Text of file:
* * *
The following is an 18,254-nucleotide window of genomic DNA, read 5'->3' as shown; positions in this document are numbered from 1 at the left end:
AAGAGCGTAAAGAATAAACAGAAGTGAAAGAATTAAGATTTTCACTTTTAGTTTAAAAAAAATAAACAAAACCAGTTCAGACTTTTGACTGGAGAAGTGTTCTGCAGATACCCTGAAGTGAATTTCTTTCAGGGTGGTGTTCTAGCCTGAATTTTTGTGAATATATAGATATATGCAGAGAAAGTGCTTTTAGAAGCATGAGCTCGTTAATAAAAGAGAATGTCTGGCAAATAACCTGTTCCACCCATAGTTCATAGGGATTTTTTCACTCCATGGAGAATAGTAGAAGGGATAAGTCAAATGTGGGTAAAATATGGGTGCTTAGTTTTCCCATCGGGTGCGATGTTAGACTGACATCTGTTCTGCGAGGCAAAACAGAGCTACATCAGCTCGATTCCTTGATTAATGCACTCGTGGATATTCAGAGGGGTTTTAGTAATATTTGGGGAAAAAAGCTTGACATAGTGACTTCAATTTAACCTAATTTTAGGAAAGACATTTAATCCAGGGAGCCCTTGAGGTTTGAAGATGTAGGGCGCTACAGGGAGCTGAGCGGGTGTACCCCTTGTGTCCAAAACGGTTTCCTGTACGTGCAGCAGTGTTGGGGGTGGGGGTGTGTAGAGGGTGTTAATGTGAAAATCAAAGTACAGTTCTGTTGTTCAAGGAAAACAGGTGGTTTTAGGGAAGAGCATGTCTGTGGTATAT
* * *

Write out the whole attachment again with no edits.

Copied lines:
The following is an 18,254-nucleotide window of genomic DNA, read 5'->3' as shown; positions in this document are numbered from 1 at the left end:
AAGAGCGTAAAGAATAAACAGAAGTGAAAGAATTAAGATTTTCACTTTTAGTTTAAAAAAAATAAACAAAACCAGTTCAGACTTTTGACTGGAGAAGTGTTCTGCAGATACCCTGAAGTGAATTTCTTTCAGGGTGGTGTTCTAGCCTGAATTTTTGTGAATATATAGATATATGCAGAGAAAGTGCTTTTAGAAGCATGAGCTCGTTAATAAAAGAGAATGTCTGGCAAATAACCTGTTCCACCCATAGTTCATAGGGATTTTTTCACTCCATGGAGAATAGTAGAAGGGATAAGTCAAATGTGGGTAAAATATGGGTGCTTAGTTTTCCCATCGGGTGCGATGTTAGACTGACATCTGTTCTGCGAGGCAAAACAGAGCTACATCAGCTCGATTCCTTGATTAATGCACTCGTGGATATTCAGAGGGGTTTTAGTAATATTTGGGGAAAAAAGCTTGACATAGTGACTTCAATTTAACCTAATTTTAGGAAAGACATTTAATCCAGGGAGCCCTTGAGGTTTGAAGATGTAGGGCGCTACAGGGAGCTGAGCGGGTGTACCCCTTGTGTCCAAAACGGTTTCCTGTACGTGCAGCAGTGTTGGGGGTGGGGGTGTGTAGAGGGTGTTAATGTGAAAATCAAAGTACAGTTCTGTTGTTCAAGGAAAACAGGTGGTTTTAGGGAAGAGCATGTCTGTGGTATAT